Former Argentine Dictator Jorge Videla Sentenced to Life in Prison

Published on
the Telegraph/UK

Former Argentine Dictator Jorge Videla Sentenced to Life in Prison

The former Argentine army general who led the military coup that created the country's dictatorship was jailed for life for the torture and murder of 31 dissident prisoners.

Robin Yapp

Former Argentine dictator Jorge Rafael Videla attends the last day of his trial in Cordoba. (Photo: AP)

Jorge Videla, 85, ruled Argentina from 1976 to 1981 and was considered the architect of a ruthless "dirty war" to eliminate armed left-wing guerrillas and their supporters.

The regime is held responsible by human rights groups for making some 30,000 people "disappear," with many of them thrown from aircraft into the sea during night-time flights.

The 31 prisoners he was convicted of killing were pulled from civilian jail cells and "shot while trying to escape" as the military consolidated its power in the months after Videla toppled Isabel Peron.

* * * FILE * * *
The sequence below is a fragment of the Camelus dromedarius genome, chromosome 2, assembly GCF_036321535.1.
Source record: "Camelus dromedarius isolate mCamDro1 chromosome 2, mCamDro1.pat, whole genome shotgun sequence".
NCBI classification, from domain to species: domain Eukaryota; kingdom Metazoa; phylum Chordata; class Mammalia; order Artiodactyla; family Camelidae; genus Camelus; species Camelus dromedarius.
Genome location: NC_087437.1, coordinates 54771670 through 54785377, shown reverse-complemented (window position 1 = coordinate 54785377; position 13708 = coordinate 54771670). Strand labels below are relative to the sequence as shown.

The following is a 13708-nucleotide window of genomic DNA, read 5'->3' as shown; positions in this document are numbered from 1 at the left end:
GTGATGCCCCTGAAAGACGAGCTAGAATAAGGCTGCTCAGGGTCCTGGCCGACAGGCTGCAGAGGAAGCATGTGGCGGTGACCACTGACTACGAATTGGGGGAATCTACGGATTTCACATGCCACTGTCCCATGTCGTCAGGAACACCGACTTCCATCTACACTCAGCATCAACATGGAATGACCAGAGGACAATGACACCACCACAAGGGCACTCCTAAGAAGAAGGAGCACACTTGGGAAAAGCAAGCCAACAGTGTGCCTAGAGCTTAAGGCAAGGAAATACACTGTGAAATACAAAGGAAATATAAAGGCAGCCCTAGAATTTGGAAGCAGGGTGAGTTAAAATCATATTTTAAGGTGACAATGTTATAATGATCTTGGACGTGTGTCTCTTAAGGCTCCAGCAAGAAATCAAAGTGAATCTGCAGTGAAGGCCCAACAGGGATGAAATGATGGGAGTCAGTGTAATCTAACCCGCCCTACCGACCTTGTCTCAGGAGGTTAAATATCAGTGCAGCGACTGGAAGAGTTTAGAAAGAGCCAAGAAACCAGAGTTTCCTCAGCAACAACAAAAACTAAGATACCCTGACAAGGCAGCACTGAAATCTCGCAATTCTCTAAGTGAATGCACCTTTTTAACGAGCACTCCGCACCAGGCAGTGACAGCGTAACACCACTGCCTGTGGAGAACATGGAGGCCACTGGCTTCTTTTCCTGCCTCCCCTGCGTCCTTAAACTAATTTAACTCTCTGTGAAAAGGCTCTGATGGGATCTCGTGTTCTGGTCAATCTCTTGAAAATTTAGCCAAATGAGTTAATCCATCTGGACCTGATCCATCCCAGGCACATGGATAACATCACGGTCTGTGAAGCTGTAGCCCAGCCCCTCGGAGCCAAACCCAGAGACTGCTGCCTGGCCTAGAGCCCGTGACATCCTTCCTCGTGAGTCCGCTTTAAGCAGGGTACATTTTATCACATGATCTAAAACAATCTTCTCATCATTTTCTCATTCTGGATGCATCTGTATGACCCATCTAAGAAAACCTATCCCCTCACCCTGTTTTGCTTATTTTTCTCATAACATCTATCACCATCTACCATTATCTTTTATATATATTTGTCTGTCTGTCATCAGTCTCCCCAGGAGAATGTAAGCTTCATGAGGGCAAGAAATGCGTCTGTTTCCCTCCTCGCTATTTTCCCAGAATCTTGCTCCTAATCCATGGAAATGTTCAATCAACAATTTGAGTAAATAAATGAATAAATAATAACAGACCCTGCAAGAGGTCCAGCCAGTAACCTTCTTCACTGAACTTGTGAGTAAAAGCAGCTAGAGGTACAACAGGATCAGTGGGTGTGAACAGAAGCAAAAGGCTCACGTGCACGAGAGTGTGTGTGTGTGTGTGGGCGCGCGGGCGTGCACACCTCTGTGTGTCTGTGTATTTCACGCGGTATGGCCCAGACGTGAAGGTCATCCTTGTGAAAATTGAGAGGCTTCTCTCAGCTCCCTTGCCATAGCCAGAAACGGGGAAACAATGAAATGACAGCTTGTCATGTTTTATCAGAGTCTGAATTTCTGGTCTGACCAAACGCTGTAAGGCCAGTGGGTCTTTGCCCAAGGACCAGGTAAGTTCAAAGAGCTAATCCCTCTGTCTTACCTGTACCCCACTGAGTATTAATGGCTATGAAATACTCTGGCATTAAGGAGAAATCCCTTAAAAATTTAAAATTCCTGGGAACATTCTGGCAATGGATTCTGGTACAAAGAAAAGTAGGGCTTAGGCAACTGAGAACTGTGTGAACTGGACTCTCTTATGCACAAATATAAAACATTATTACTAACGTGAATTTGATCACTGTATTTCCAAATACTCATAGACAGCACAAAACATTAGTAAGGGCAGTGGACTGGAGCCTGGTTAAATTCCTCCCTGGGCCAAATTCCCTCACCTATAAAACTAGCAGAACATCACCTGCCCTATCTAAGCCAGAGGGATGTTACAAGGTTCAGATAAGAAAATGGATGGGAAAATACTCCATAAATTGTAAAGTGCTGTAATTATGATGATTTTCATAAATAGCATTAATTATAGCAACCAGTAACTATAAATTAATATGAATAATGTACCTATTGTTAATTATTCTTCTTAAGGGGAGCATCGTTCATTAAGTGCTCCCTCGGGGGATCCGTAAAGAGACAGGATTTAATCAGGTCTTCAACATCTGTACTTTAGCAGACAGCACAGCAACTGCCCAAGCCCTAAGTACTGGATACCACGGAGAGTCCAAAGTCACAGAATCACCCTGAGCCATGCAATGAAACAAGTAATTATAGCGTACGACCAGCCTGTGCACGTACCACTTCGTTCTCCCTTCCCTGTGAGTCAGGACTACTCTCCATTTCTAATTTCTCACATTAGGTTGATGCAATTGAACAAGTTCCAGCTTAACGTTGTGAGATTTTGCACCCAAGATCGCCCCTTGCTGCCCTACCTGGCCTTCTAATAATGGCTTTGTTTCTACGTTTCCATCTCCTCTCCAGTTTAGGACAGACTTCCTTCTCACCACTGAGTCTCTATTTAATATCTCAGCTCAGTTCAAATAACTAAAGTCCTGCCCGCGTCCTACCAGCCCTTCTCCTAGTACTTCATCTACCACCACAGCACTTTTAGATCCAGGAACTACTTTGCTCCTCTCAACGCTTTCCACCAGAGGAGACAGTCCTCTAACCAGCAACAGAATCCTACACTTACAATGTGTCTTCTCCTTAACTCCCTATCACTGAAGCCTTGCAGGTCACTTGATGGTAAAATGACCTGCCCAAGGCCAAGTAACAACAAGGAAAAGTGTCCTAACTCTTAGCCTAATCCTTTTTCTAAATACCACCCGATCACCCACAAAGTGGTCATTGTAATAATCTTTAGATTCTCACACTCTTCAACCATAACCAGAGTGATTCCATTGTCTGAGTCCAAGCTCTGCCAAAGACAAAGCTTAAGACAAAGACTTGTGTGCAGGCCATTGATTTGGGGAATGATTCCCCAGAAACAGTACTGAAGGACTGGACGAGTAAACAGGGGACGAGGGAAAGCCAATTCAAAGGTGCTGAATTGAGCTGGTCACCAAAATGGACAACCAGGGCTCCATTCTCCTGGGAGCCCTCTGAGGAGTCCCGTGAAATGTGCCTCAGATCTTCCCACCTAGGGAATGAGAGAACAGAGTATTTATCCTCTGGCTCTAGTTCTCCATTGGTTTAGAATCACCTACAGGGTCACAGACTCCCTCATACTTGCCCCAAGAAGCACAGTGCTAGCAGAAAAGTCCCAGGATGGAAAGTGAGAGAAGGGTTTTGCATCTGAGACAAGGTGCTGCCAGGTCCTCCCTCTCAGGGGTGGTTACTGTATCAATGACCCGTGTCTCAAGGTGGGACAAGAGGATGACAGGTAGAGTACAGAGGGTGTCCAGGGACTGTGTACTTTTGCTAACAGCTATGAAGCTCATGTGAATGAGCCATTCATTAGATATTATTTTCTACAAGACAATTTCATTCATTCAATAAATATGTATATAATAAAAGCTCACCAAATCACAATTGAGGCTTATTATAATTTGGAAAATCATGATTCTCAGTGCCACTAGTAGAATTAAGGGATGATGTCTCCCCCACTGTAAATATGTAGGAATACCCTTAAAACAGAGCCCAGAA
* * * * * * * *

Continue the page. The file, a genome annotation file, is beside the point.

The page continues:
"Videla ... is a manifestation of state terrorism," judge Maria Elba Martinez said as she handed down the sentence in the central Argentine city of Cordoba.

The former dictator remained unrepentant, telling the court the day before his sentencing that Argentine society had demanded the crackdown to prevent a Marxist revolution and claiming that the country was now run by "terrorists".

Videla also defiantly told the court that he was a political prisoner and denied human rights violations despite saying he accepted "full responsibility" for his actions as his subordinates were only following orders.

He was ordered to be detained for the rest of his life in a federal jail under civilian rather than military rules, denying him any special privileges.

Videla was previously tried and sentenced to life in prison in 1985 but was pardoned five years later by the then-president, Carlos Menem. Three years ago a court ruled that the pardon was unconstitutional, paving the way for the latest trial.

Argentina's military government fell in 1983, a year after Videla's successor, Leopoldo Galtieri, waged an unsuccessful war against Britain for the Falkland Islands.


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